Sachs (History and American Studies/Cornell Univ.; The Humboldt Current: Nineteenth-Century Exploration and the Roots of American Environmentalism, 2006) offers a deep-running meditation on life, death, and our place in and responsibility to our world.
The author is an environmentalist of the romantic sort—not flighty, but with a great Whitmanesque inclusiveness, awareness of and engagement with his home places, and a honed appreciation of mortality. With considerable enthusiasm, Sachs pleads the case for the picturesque, so well met by the mid-19th-century cemetery, balancing openness, mystery, the local and the cosmic—a middle ground that brought the country to the city, a constant reminder of the need for green and, critically, a common ground when commons were fast disappearing in the wake of rampant capitalism. In the process of shaping his perspective, Sachs covers much literary and theoretical turf, examining Hawthorne’s fraught association with the communitarian experiment at Brook Farm, Margaret Fuller’s seemingly postmodern understanding of nature and culture, Thoreau’s Arcadian hopefulness, the landscape works of Downing and Olmstead, Mumford’s twining of urban and rural, and the repose of a silent battlefield and a rural burial ground. All the while, threaded through the research is Sachs’ own story, in which the mortality continues to inform his humanity: “the presence of death gives Arcadian life new meaning. Without death paradise is static, lacking the possibility of creative transformation.”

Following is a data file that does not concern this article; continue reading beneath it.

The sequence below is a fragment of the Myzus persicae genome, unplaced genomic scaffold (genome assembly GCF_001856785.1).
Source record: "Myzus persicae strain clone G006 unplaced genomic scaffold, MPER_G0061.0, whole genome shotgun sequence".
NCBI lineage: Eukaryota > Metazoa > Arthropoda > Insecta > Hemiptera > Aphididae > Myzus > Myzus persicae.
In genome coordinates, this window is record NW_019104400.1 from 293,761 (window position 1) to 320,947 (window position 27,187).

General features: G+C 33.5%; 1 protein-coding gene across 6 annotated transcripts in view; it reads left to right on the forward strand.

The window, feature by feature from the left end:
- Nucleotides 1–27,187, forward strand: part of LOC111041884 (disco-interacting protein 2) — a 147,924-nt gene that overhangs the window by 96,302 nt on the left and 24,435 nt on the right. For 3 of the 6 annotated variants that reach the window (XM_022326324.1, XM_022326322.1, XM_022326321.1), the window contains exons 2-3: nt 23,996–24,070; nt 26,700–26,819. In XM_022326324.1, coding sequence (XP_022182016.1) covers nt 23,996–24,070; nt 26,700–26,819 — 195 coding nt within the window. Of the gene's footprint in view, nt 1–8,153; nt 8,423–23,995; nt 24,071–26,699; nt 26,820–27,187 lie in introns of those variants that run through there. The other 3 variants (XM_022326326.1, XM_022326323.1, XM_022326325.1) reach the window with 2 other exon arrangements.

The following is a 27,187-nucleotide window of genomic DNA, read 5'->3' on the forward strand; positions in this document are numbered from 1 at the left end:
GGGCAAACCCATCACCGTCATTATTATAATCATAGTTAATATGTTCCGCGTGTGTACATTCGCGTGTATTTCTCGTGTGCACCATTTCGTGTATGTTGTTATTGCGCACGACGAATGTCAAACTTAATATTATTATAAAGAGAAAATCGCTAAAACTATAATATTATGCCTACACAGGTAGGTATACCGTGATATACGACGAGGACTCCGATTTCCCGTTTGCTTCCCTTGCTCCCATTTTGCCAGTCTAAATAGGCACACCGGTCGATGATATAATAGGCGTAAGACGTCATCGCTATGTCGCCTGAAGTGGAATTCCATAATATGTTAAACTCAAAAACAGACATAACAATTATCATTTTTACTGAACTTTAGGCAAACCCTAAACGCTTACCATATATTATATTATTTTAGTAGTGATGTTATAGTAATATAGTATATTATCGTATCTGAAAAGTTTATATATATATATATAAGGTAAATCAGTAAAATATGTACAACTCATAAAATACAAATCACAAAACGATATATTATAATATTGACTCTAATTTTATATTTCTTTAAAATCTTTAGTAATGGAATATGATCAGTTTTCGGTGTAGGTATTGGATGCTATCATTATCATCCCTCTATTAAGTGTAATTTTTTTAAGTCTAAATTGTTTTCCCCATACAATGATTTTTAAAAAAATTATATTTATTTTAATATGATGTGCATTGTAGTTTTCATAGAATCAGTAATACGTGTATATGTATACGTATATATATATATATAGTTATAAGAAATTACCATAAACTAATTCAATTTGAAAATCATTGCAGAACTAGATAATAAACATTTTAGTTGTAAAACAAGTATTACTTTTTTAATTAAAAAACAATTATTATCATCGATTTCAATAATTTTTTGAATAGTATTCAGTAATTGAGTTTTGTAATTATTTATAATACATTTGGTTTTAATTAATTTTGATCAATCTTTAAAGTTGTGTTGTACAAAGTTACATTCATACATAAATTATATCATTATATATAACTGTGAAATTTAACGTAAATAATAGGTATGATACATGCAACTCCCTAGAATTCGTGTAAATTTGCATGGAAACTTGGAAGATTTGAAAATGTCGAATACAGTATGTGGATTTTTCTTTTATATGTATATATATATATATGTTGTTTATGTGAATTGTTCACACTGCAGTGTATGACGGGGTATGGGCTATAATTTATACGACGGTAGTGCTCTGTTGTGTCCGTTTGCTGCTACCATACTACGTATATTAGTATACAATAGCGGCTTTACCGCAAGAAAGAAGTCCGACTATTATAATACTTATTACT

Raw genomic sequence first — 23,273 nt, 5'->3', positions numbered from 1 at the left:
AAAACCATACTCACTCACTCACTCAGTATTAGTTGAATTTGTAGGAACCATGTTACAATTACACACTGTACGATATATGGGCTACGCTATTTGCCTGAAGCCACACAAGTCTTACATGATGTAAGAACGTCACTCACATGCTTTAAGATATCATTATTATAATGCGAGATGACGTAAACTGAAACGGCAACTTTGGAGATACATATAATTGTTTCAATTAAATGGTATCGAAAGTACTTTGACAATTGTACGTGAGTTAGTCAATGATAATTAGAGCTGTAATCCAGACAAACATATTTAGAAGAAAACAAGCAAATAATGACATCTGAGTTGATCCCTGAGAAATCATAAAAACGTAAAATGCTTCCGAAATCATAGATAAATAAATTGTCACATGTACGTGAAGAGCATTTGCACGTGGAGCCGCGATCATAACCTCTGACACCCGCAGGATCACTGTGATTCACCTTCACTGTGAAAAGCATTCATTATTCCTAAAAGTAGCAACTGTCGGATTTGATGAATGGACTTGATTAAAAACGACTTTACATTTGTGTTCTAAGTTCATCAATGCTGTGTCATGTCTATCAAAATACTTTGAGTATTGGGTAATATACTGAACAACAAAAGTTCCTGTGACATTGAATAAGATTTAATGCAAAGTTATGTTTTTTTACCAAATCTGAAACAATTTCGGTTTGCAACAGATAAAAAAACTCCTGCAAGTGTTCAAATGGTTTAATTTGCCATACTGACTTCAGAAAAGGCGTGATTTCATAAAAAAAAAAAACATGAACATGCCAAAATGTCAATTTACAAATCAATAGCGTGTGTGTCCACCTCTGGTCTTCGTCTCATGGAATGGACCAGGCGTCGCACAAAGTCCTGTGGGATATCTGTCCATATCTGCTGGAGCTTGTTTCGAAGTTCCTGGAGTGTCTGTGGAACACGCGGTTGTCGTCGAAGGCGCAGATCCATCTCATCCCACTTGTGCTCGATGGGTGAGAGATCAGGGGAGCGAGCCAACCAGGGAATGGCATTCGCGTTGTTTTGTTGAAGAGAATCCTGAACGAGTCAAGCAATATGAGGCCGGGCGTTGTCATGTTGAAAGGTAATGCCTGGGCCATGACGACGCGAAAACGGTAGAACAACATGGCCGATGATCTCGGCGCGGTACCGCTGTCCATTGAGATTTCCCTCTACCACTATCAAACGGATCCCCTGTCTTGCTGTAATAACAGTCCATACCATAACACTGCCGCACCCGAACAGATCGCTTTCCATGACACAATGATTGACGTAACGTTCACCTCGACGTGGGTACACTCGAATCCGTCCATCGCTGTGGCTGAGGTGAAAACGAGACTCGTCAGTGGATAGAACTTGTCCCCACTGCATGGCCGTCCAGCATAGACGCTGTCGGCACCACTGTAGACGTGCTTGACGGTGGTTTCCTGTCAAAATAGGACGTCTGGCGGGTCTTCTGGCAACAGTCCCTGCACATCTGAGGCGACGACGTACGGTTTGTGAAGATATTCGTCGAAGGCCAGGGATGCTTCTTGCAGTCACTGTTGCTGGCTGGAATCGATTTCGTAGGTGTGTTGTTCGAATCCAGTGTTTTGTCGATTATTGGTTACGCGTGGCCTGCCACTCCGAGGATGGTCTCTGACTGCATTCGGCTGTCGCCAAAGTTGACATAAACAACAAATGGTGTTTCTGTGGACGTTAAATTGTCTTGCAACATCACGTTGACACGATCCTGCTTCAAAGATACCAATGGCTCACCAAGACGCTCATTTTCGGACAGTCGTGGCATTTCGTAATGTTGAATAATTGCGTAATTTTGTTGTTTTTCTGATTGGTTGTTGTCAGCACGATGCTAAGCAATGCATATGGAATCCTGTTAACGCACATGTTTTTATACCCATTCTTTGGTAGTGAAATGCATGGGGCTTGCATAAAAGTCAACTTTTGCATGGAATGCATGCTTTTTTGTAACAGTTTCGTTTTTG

An artful blend of reflection and call to action that steers around environmental fatalism toward “the exhilaration and melancholy that mark every life.”